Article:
- Member reception and social event: One of the key benefits of any CAB (often the top one, according to member surveys) is the members’ ability to collaborate with each other and host company executive management. While such engagement is inevitably an integral part of the CAB meeting itself, the benefits of informal social interaction cannot be overstated. As such, it is essential the meeting present ample opportunities for peer networking and social interaction. We recommend holding a welcome reception the night before the meeting takes place, as this will “break the ice” and get attendees comfortable with each other. That way, when the actual meeting starts, members won’t be shy about jumping in with their ideas, guidance and feedback. In addition, a nice social event and/or dinner, ideally after day one of the meeting, will further deepen personal contacts, and establish ongoing relationships after the meeting concludes. Finally, provide breakfasts, lunches and interim meeting breaks to further enable personal interaction.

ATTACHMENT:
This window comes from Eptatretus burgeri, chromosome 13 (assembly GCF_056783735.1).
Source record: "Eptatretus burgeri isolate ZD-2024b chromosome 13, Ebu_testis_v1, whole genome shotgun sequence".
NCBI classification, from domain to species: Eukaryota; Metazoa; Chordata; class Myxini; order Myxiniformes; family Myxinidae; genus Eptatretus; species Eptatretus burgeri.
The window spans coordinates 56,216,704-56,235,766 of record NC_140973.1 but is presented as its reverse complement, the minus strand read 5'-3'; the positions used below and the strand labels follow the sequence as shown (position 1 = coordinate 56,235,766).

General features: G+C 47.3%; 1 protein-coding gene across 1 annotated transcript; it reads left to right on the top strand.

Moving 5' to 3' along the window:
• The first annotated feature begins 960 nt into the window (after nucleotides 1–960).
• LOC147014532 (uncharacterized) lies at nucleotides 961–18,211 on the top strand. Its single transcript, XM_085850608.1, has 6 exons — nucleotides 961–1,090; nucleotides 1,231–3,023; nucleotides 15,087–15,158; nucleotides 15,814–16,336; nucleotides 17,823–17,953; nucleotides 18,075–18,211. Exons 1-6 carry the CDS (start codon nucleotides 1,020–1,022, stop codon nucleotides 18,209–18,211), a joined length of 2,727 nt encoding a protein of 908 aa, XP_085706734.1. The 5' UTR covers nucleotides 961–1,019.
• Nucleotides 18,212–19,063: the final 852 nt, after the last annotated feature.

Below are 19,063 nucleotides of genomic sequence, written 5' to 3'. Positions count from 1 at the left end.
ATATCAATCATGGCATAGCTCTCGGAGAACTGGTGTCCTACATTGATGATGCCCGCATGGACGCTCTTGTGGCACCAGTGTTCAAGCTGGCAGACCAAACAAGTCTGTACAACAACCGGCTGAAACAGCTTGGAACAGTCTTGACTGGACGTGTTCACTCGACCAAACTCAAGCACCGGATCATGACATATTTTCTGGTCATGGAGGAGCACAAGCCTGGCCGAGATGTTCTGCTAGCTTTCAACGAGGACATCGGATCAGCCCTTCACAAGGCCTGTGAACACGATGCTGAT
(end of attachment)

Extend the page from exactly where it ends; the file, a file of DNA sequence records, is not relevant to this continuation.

- Welcome session: The CAB executive sponsor should kick off the meeting itself. They are, after all, the “face” of the overall program and chartered with its success. The executive sponsor should personally welcome all customer (or partner) attendees, and review the meeting objectives. If the meeting is not the first in the CAB program, the executive sponsor can also provide the status of the program and of the action items taken from previous meetings or engagements. Finally, the session should include a review by the meeting facilitator of the participation guidelines and ground rules — so members are encouraged to participate from the get go.